Written by Jacqueline Woodson
Illustrated by Hudson Talbott
Jacqueline Woodson shares a very personal story of racial injustice in her account of the women in her own family tree. Woodson takes us back to the heartbreaking events in the life of her great-great-great grandmother, who, as a child of 7 years, was taken from her family and sold into a life of slavery. Inspired by a single piece of muslin fabric, the sole remnant and link to her family and loving mother, she began making “Show Ways”, quilted maps that laid out symbolic pathways that served to help slaves escape to freedom. The author provides example of how craft and creativity was passed on from mother to daughter through generations of women who persevered through the horrible expressions of racial oppression and bias that have prevailed well beyond the “end” of slavery.
This book would function well as an introduction to a broader unit discussing the oppression of Black Americans from slavery through the Civil Rights Movement. After shared reading of “Show Way”, students would benefit from expanded discussion of the history of slavery in America. Based upon grade level, sequential lessons might include investigations of the Underground Railroad, the secretive network of people that helped slaves find their way to freedom in the North and the use of Show Way quilts to provide direction and guidance. Students might also make a personal connection through a creative learning experience in which students design and create a quilt square telling the story of their own family. A classroom quilt can be created from individual squares. This book and associated lessons/course of study is recommended for students in Grades 3 through 6.
Elements of Social Injustice
“Show Way” is a great choice of reading material for transitioning from Element 2: Respect for Diversity to Element 3: Exploring Issues of Social Injustice. Element 2 is a celebration of diversity intended to instill an appreciation for differences as well as build student understanding of the interconnectivity among humans. Ideally, students will bring empathy into their discussions of Element 3, the exploration of social injustices and how diversity has negatively impacted the lives of an entire race of people in the United States. In Woodson’s book, the young reader meets the author’s ancestors, making connections to real people who have lived through the struggles for freedom and equality that African-Americans have endured since they were captured and forced into a life of slavery. Most importantly, Woodson’s family story not only exposes the horrible injustice cast upon a race of people who were forced into slavery; it celebrates the determination and resilience that prevailed within families through decade after decade of adversity. Focusing on the strengths of the matriarchs in her ancestry, Woodson proudly reverences their determination, creativity, resourcefulness and devotion to both family and freedom. “Show Way” is a powerful message about the enduring effects of oppression and the impact of social injustice across generations as well as a positive communication of the effectiveness of continued hope for achieving pure egalitarianism, a hope that must continue to live within the hearts of mankind.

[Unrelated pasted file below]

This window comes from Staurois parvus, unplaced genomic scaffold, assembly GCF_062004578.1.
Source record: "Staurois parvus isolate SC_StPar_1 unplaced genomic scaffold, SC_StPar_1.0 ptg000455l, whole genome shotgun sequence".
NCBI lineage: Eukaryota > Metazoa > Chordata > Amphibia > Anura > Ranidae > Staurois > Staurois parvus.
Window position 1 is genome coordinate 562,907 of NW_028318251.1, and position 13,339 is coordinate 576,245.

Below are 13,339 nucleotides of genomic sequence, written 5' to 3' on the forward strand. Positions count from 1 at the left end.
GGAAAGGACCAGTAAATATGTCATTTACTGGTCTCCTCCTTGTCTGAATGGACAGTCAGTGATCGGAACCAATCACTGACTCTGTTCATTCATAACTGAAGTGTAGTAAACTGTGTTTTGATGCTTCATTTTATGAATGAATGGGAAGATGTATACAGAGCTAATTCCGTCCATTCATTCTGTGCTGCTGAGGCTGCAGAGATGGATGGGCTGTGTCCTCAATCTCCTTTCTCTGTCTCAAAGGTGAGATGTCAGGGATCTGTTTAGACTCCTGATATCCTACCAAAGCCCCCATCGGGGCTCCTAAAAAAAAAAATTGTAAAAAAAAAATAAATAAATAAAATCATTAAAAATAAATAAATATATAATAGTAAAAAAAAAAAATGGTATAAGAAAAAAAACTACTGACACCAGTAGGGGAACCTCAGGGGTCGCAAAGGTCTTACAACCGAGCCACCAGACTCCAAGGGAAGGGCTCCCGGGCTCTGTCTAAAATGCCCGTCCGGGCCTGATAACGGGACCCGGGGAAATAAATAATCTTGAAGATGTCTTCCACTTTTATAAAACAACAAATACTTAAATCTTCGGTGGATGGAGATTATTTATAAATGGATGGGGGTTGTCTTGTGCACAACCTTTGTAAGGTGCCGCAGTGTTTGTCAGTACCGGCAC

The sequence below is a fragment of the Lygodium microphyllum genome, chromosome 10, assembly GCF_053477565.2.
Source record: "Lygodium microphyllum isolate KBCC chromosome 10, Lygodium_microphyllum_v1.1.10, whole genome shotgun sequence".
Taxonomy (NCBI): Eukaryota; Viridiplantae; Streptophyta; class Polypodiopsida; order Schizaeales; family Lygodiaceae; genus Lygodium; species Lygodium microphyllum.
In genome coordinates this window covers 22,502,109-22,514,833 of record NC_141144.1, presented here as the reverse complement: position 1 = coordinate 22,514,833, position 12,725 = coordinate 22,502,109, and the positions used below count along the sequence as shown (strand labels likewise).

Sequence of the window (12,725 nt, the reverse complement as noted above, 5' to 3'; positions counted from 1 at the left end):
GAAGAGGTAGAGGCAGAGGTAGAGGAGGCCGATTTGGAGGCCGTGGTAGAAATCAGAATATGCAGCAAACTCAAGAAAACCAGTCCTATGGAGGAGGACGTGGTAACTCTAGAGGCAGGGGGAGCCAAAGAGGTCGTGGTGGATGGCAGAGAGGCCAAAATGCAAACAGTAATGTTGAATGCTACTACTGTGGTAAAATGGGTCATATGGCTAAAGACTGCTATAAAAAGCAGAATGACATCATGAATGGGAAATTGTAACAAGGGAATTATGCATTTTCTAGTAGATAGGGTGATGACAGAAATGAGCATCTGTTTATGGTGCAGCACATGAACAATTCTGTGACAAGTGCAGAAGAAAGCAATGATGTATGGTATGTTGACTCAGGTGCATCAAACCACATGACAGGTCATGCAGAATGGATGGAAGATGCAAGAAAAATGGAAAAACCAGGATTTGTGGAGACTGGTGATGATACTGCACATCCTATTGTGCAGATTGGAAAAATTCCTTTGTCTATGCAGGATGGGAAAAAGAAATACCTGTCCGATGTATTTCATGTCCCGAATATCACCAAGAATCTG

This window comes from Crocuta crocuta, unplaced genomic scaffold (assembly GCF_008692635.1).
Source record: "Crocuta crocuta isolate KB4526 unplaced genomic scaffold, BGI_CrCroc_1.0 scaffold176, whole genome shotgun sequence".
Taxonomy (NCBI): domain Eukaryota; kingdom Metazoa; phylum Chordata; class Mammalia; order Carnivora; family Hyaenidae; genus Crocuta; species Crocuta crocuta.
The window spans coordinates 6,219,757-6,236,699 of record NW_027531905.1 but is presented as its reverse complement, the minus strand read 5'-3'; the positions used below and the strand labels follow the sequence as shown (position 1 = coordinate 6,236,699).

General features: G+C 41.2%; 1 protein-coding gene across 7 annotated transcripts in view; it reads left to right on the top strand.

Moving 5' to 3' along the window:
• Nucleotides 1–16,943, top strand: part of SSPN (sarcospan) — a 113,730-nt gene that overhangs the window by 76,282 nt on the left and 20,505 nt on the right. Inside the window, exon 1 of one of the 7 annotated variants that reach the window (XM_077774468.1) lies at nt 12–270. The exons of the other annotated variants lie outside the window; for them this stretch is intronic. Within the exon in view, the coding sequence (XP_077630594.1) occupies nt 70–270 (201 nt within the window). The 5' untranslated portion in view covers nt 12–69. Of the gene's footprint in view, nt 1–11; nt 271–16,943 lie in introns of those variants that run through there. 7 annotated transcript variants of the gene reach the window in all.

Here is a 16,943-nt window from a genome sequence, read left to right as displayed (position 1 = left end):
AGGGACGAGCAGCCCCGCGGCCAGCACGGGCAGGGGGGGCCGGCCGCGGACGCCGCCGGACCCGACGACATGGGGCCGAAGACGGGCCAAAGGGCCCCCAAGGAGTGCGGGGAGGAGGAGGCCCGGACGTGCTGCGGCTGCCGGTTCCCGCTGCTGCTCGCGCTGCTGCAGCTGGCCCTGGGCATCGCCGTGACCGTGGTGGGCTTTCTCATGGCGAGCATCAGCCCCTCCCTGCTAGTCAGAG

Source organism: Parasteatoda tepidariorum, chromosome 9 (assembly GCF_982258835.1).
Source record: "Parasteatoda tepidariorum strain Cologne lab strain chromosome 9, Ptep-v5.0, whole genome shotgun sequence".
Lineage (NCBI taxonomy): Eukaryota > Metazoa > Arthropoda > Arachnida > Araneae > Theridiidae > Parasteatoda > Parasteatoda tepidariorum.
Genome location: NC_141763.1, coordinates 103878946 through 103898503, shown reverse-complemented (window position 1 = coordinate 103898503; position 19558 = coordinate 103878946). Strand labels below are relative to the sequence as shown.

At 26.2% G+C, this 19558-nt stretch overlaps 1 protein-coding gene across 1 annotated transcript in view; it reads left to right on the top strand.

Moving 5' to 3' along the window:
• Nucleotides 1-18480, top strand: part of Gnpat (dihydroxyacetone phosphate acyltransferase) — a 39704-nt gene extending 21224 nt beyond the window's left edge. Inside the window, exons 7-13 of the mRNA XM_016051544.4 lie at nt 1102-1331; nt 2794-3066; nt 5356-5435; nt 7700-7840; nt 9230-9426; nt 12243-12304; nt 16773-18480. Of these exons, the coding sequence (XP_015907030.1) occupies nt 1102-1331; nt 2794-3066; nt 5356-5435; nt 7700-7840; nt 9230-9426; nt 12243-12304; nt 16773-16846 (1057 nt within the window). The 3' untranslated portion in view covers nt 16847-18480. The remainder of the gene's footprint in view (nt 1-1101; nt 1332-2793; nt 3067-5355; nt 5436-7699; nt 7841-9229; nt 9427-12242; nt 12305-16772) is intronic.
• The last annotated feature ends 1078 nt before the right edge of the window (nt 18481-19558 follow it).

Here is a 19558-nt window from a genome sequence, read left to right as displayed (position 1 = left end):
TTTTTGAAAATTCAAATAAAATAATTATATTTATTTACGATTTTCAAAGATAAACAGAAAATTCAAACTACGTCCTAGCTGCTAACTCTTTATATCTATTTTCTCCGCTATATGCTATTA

• Audible – An Amazon Company (audible books) 12 minutes.
• Scholastic – CD and DVD
• Amazon Books - Print
• Thrift Books - Print
• Author’s Website
- Additional Books by Author
- Notes for Teachers, Caregivers, and Readers
• Teachers Pay Teachers
- Lesson plan
• Lesson Plan
- Lesson plans for use with “Show Way”
• Thesis Paper by Rachael Lauer
- Thesis paper discussing the history of Show Way Quilts and the Underground Railroad including 3 lesson plans relative to this topic. Paper includes information about the meaning of particular quilt squares and the creation of student-designed quilt.